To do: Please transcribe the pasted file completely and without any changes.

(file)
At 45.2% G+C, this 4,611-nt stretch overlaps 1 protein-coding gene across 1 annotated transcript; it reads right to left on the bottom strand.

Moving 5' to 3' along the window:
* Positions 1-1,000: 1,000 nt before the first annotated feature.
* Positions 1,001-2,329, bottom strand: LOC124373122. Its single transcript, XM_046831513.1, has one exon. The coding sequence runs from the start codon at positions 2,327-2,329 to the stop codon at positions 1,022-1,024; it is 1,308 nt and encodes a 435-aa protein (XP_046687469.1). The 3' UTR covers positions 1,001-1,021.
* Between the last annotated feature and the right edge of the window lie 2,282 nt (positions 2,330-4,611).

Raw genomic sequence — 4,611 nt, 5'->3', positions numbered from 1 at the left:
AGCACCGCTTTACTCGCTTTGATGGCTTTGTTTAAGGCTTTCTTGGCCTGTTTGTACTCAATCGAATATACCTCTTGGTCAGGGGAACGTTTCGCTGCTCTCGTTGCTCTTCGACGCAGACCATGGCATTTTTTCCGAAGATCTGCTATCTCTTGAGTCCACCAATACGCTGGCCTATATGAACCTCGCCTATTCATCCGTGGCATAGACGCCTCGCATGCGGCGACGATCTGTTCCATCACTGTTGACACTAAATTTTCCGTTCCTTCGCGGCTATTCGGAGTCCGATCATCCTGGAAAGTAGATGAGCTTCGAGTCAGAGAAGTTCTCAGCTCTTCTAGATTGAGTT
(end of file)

At 45.2% G+C, this 4,611-nt stretch overlaps 1 protein-coding gene across 1 annotated transcript; it reads right to left on the bottom strand.

Moving 5' to 3' along the window:
* Positions 1-1,000: 1,000 nt before the first annotated feature.
* Positions 1,001-2,329, bottom strand: LOC124373122. Its single transcript, XM_046831513.1, has one exon. The coding sequence runs from the start codon at positions 2,327-2,329 to the stop codon at positions 1,022-1,024; it is 1,308 nt and encodes a 435-aa protein (XP_046687469.1). The 3' UTR covers positions 1,001-1,021.
* Between the last annotated feature and the right edge of the window lie 2,282 nt (positions 2,330-4,611).

Raw genomic sequence — 4,611 nt, 5'->3', positions numbered from 1 at the left:
AGCACCGCTTTACTCGCTTTGATGGCTTTGTTTAAGGCTTTCTTGGCCTGTTTGTACTCAATCGAATATACCTCTTGGTCAGGGGAACGTTTCGCTGCTCTCGTTGCTCTTCGACGCAGACCATGGCATTTTTTCCGAAGATCTGCTATCTCTTGAGTCCACCAATACGCTGGCCTATATGAACCTCGCCTATTCATCCGTGGCATAGACGCCTCGCATGCGGCGACGATCTGTTCCATCACTGTTGACACTAAATTTTCCGTTCCTTCGCGGCTATTCGGAGTCCGATCATCCTGGAAAGTAGATGAGCTTCGAGTCAGAGAAGTTCTCAGCTCTTCTAGATTGAGTT